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MOTION to Compel
Here is a Motion to Compel filed by Spamhaus. There's some interesting stuff here.
1) Mr. Linhardt blew off a deposition in January. Meaning that the deposition was properly noticed, but he just failed to show up. No reason for his non-appearance seems to have been provided. This is most definitely NOT a good thing for the judge to be finding out from e360's viewpoint.
2) All of Spamhaus' attempts to obtain discovery of documentation of how e360 arrived at its conclusion that they are due US$11M have been thwarted. It appears that e360 responded to the discovery requests some 3 months LATE and, even though normally missing the 30 day deadline constitutes a waiver of all objections they are objecting to numerous requests. Those objections, amazingly enough, include that the requests are better handled in "oral discovery" -- like maybe that deposition that e360 completely failed to show up for, hmmm?
THE SPAMHAUS PROJECT,
DEFENDANT THE SPAMHAUS PROJECT'S MOTION (1) TO COMPEL COMPLETE DISCOVERY RESPONSES AND (2) FOR EXTENSION OF TIME TO COMPLETE DISCOVERY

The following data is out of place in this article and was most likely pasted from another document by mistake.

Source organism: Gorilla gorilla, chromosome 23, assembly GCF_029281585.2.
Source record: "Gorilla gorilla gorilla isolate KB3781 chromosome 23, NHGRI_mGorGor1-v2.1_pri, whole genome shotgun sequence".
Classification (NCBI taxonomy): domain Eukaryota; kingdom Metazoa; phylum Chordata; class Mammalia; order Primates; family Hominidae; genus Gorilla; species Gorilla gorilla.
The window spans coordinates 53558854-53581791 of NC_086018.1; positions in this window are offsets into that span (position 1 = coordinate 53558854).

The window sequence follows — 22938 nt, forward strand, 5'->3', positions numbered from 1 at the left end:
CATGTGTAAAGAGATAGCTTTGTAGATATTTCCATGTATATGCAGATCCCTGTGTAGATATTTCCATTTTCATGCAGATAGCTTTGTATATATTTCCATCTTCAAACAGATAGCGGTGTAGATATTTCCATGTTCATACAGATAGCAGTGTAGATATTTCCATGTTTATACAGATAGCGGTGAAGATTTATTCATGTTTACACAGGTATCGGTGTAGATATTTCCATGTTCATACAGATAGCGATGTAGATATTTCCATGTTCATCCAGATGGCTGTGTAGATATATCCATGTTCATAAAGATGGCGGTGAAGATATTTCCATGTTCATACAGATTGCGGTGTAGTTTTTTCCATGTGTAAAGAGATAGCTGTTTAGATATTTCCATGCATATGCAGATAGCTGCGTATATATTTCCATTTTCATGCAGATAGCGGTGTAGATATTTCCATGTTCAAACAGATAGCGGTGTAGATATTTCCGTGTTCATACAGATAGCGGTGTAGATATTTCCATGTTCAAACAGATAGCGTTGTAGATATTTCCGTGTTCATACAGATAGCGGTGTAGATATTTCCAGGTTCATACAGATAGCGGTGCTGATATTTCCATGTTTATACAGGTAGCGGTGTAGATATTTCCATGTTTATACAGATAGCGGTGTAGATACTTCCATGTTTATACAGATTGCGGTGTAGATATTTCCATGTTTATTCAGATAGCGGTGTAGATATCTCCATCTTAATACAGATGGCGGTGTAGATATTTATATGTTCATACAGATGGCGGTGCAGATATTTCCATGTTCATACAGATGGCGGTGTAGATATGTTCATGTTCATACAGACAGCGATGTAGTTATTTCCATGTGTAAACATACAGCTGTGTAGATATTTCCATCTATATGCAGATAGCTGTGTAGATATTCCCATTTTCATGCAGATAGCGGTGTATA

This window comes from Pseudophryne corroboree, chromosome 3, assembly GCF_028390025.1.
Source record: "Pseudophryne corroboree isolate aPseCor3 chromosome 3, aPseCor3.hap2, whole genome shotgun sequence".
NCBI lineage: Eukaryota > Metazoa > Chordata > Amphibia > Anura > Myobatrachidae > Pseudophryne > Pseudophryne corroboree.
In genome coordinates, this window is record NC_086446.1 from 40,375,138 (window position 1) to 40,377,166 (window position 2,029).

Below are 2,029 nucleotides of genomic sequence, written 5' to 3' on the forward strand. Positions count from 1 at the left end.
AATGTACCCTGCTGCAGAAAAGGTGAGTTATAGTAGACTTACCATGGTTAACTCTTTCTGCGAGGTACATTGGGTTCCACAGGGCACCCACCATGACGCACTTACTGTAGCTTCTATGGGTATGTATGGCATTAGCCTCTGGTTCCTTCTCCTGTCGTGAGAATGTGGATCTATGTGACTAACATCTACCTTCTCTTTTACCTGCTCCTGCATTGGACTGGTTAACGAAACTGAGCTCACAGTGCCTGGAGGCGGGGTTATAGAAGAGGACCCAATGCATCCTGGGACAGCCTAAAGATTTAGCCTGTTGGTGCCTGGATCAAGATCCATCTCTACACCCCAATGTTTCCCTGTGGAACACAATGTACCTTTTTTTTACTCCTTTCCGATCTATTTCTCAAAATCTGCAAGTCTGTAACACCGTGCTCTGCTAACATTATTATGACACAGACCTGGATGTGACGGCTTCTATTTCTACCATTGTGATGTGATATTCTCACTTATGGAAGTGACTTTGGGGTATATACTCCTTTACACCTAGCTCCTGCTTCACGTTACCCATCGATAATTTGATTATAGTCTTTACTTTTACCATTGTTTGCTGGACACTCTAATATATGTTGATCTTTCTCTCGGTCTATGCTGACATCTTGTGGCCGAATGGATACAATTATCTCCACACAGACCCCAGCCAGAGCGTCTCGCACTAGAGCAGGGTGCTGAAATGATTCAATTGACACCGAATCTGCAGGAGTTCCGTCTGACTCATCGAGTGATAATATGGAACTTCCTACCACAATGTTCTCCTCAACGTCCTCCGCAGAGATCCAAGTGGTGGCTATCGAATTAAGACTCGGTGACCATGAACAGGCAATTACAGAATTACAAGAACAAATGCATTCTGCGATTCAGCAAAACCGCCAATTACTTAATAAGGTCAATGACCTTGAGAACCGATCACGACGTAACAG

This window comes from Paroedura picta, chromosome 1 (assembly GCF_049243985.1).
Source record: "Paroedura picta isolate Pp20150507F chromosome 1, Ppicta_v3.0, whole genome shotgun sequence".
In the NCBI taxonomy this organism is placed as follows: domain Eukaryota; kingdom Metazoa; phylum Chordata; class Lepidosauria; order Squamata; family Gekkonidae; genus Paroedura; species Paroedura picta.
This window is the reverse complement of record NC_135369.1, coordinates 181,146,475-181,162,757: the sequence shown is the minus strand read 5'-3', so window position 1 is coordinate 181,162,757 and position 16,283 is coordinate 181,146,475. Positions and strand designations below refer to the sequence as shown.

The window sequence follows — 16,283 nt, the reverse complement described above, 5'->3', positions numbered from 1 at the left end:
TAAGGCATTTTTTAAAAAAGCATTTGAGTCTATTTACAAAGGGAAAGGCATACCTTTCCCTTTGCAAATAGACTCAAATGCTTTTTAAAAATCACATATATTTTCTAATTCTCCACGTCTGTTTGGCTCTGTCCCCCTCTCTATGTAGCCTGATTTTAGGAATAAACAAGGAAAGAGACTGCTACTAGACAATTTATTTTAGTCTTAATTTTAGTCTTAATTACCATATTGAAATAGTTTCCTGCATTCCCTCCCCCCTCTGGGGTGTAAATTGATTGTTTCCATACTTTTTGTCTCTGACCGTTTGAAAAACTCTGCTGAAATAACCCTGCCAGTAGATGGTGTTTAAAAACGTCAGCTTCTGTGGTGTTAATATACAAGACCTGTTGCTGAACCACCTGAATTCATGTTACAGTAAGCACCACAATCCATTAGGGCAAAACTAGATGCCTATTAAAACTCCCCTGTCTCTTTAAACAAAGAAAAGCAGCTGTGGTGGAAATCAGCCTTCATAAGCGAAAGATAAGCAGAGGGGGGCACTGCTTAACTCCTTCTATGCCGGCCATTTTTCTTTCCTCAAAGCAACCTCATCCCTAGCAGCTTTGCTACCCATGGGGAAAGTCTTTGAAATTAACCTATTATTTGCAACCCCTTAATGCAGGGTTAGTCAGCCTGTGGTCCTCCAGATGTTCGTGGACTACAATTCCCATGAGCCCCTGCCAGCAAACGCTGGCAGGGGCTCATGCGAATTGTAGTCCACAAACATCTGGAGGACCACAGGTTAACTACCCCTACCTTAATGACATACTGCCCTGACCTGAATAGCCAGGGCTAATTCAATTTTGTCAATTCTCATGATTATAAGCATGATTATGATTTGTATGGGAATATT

Defendant The Spamhaus Project ("Spamhaus"), through its attorneys, hereby moves this Court for the entry of an order (1) compelling Plaintiffs e360Insight, LLC ("e360") and David Linhardt to fully respond to Spamhaus' First Set of Interrogatories and First Request for Production of Documents and finding that Plaintiffs have waived any and all objections to Spamhaus' outstanding discovery requests, and (2) extending the time to complete fact discovery, and all other dates, for 90 additional days. In support of this motion, Spamhaus states:
Since November 2007, Spamhaus has been diligently trying to discover the fundamental facts behind Plaintiff's $11 million damages claim for lost profits. We served basic interrogatories and document requests on Plaintiffs on November 30, 2007. As we reluctantly file this motion -- over 3 months past the due date for Plaintiffs' responses, despite repeated e-mail requests and several Rule 37.1 conferences, and near the end of the discovery extension